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What Machine Learning Can and Cannot Do for Inertial Confinement Fusion

Los Alamos National Laboratory (LANL), P.O. Box 1663, Los Alamos, NM 87545, USA
Author to whom correspondence should be addressed.
These authors contributed equally to this work.
Plasma 2023, 6(2), 334-344;
Submission received: 16 February 2023 / Revised: 7 May 2023 / Accepted: 25 May 2023 / Published: 1 June 2023
(This article belongs to the Special Issue Feature Papers in Plasma Sciences 2023)


Machine learning methodologies have played remarkable roles in solving complex systems with large data, well-defined input–output pairs, and clearly definable goals and metrics. The methodologies are effective in image analysis, classification, and systems without long chains of logic. Recently, machine-learning methodologies have been widely applied to inertial confinement fusion (ICF) capsules and the design optimization of OMEGA (Omega Laser Facility) capsule implosion and NIF (National Ignition Facility) ignition capsules, leading to significant progress. As machine learning is being increasingly applied, concerns arise regarding its capabilities and limitations in the context of ICF. ICF is a complicated physical system that relies on physics knowledge and human judgment to guide machine learning. Additionally, the experimental database for ICF ignition is not large enough to provide credible training data. Most researchers in the field of ICF use simulations, or a mix of simulations and experimental results, instead of real data to train machine learning models and related tools. They then use the trained learning model to predict future events. This methodology can be successful, subject to a careful choice of data and simulations. However, because of the extreme sensitivity of the neutron yield to the input implosion parameters, physics-guided machine learning for ICF is extremely important and necessary, especially when the database is small, the uncertain-domain knowledge is large, and the physical capabilities of the learning models are still being developed. In this work, we identify problems in ICF that are suitable for machine learning and circumstances where machine learning is less likely to be successful. This study investigates the applications of machine learning and highlights fundamental research challenges and directions associated with machine learning in ICF.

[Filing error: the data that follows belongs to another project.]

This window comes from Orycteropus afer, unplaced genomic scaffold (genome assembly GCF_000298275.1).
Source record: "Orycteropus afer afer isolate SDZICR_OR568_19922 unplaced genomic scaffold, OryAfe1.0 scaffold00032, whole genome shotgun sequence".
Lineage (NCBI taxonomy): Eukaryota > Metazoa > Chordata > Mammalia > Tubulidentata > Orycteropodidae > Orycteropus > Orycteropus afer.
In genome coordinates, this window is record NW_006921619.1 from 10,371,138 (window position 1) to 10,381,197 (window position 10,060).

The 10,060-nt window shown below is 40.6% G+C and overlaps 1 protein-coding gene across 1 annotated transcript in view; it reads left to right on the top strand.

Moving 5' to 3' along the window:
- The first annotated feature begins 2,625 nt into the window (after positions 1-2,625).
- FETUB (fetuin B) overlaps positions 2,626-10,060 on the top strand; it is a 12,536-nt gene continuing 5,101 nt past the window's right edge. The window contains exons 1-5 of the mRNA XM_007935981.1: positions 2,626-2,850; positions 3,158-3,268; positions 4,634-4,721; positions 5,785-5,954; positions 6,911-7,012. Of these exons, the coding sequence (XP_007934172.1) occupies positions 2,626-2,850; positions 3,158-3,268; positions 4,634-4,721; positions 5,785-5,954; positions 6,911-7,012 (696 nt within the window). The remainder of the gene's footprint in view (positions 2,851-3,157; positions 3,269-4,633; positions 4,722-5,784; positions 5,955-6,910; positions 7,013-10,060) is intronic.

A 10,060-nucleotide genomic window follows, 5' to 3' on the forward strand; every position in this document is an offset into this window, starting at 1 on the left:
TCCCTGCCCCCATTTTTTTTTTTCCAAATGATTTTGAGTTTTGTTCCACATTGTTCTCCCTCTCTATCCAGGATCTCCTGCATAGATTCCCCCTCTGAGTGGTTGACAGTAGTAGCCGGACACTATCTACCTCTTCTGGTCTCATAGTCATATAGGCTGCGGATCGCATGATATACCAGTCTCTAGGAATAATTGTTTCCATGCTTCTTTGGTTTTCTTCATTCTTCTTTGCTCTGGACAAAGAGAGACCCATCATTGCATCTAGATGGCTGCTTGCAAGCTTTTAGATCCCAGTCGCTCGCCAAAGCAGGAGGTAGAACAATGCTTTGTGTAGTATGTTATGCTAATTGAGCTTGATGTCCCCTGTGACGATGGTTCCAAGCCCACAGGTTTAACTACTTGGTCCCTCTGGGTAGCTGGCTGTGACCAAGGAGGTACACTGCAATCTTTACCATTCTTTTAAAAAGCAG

1. Introduction

Artificial intelligence (AI) is rapidly becoming one of the most important technologies of our era. In recent years, machine learning [1], particularly, deep learning [2], has enabled computers to acquire knowledge by being trained with large amounts of input information and learn by analyzing large amounts of data instead of being programmed using deterministic algorithms. Machine learning methods are being applied to image sorting, classification, self-driving vehicles, speech recognition, and other tasks previously performed by humans, and it is having a profound impact. Machine learning has been applied to many classes of problems but it is not always the optimal solution. As machine learning applications continue to expand, particularly in the context of complex scientific problems, we need to understand the capabilities and limitations of machine learning methodologies in order to identify problems that can be successfully addressed using machine learning and understand what machine learning can and cannot do.
This paper is organized as follows. The capabilities and limitations of machine learning are presented in Section 2. Section 3 describes the physical system of inertial confinement fusion (ICF). The uniqueness, challenges, and opportunities for applying machine learning to ICF problems are discussed. Section 4 presents the tasks to which machine learning can be successfully applied. A framework of physics-guided deep learning, some successful examples, and recent progress are given in Section 5. The conclusions are presented in Section 6.

2. Machine Learning and Limitations